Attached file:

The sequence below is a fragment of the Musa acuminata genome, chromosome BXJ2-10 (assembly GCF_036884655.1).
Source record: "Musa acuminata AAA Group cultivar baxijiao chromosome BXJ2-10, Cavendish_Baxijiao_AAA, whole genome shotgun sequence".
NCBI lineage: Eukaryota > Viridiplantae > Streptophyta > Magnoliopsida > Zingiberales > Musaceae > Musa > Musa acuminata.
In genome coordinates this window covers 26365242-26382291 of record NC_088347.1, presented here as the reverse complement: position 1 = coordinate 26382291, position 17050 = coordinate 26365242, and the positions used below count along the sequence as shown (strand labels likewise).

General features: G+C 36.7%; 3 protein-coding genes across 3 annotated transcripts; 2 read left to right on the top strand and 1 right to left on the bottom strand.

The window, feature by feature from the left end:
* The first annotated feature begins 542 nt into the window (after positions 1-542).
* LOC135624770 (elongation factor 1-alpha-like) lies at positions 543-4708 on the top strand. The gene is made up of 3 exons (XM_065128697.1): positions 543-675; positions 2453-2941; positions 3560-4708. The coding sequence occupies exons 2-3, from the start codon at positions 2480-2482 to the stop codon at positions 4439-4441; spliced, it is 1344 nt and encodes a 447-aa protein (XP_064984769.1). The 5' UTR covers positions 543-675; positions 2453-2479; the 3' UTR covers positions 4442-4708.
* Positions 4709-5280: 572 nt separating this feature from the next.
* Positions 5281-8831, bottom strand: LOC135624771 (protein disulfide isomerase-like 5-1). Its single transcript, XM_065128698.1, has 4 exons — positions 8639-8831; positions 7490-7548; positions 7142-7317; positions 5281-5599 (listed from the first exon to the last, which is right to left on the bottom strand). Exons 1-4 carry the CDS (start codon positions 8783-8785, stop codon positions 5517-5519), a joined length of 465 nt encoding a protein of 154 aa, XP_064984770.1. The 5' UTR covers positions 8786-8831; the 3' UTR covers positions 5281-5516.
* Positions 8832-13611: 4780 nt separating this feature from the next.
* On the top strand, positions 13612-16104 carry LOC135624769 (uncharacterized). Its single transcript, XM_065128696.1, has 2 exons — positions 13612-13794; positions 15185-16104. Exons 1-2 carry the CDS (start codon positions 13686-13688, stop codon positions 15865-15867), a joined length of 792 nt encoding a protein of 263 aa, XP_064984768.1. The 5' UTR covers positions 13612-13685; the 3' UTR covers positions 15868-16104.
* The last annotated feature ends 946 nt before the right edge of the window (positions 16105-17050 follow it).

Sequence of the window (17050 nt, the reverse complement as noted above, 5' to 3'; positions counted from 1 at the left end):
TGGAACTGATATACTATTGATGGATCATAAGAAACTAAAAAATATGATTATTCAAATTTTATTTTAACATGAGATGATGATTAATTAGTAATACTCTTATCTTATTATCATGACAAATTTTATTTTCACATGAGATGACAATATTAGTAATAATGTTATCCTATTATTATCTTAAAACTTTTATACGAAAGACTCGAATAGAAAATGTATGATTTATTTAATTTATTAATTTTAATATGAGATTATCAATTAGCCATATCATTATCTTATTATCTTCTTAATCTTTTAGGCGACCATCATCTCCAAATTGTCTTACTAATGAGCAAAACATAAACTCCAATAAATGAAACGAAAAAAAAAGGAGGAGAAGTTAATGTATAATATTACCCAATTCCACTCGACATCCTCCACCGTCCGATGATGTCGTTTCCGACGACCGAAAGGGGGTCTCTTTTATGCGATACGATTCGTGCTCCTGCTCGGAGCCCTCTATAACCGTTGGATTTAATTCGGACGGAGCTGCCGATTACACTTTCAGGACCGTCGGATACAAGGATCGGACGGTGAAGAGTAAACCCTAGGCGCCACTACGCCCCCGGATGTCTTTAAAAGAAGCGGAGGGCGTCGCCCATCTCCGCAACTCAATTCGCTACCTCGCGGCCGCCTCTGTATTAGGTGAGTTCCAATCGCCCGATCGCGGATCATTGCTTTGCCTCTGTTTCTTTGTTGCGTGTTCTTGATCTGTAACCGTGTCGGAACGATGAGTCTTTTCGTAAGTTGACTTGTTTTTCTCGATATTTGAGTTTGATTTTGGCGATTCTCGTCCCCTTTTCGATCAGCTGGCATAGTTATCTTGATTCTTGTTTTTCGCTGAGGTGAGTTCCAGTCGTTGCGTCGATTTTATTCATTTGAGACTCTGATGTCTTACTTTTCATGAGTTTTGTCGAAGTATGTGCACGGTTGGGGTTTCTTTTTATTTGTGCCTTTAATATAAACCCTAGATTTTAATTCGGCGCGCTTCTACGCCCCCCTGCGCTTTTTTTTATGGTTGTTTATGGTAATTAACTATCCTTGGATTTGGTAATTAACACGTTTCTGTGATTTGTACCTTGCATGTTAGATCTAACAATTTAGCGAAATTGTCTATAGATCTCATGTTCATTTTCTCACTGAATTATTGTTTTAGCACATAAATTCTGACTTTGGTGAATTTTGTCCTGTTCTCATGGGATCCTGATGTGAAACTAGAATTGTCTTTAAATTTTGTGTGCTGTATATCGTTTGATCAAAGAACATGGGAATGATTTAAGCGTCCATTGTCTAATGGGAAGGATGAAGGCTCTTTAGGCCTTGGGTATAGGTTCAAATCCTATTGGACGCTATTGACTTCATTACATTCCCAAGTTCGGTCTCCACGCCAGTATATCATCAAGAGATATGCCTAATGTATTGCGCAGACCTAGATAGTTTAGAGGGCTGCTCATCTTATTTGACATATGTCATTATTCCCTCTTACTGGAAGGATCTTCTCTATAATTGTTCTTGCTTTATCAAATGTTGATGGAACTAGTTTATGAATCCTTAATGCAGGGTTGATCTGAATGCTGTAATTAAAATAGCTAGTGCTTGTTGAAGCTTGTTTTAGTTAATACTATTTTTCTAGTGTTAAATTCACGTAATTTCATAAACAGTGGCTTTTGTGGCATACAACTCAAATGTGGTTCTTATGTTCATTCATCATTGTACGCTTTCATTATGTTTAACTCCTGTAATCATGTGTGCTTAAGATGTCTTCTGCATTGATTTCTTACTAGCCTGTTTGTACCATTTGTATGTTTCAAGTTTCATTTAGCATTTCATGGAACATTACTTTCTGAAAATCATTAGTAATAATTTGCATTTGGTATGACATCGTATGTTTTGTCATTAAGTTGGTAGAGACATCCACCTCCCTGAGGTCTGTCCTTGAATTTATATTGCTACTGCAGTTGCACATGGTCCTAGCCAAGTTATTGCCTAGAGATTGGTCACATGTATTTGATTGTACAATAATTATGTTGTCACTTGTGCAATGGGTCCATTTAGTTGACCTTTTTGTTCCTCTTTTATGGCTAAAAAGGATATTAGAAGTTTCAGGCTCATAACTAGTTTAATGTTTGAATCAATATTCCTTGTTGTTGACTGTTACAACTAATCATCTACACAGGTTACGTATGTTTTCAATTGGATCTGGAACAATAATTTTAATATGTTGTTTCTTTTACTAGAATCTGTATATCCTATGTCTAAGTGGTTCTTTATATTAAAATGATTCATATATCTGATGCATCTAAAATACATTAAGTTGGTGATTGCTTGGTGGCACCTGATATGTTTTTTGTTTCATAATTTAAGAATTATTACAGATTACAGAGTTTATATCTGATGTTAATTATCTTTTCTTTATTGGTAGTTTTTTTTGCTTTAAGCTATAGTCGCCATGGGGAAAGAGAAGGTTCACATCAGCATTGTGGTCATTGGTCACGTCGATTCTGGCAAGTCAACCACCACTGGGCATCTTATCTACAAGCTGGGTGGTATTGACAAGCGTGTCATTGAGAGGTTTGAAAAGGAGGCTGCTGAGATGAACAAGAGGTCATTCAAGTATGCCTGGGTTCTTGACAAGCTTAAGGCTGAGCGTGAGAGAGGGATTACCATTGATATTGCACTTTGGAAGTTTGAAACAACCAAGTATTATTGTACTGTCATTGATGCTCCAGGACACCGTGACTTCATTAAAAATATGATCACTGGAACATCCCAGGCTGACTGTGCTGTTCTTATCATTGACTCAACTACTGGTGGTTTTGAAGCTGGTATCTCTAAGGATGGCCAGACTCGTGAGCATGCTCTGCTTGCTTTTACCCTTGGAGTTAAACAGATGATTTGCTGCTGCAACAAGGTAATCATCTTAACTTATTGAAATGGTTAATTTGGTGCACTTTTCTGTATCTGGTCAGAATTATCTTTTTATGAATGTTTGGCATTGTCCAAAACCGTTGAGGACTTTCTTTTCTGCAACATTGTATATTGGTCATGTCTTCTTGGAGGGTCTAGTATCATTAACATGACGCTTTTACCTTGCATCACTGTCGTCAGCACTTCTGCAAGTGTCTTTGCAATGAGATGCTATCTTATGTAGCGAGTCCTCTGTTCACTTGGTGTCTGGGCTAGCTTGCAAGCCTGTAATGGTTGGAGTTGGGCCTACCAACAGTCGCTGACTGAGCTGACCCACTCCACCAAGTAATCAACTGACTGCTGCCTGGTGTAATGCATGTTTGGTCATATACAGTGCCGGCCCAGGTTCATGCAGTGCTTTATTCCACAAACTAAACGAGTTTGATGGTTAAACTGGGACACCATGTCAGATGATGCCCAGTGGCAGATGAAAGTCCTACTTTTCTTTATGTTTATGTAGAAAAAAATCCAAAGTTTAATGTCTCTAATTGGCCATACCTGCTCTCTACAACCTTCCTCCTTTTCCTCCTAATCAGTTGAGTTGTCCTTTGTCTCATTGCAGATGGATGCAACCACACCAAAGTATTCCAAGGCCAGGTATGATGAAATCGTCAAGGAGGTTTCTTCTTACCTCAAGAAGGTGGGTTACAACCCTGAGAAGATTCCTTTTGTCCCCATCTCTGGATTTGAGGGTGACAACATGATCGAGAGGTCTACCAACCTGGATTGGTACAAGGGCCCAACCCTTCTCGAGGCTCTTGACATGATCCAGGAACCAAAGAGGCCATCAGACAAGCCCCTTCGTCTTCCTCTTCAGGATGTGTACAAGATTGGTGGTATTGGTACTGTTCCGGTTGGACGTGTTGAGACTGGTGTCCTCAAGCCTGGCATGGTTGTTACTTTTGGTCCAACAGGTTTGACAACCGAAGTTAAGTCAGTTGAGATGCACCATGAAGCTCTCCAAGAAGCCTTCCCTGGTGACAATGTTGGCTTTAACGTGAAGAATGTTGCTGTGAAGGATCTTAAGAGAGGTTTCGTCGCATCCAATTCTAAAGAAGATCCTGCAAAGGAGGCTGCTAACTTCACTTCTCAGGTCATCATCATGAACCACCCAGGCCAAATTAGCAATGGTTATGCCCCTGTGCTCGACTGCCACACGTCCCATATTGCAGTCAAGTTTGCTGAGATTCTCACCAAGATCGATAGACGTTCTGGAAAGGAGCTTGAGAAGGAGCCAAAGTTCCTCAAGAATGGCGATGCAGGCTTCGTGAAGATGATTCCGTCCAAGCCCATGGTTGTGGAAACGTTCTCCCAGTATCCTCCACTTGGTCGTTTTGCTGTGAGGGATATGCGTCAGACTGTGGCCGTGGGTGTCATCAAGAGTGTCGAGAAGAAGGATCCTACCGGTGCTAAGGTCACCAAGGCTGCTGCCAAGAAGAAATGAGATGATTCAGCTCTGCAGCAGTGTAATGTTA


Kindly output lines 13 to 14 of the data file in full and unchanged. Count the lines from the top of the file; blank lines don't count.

* The last annotated feature ends 946 nt before the right edge of the window (positions 16105-17050 follow it).

Sequence of the window (17050 nt, the reverse complement as noted above, 5' to 3'; positions counted from 1 at the left end):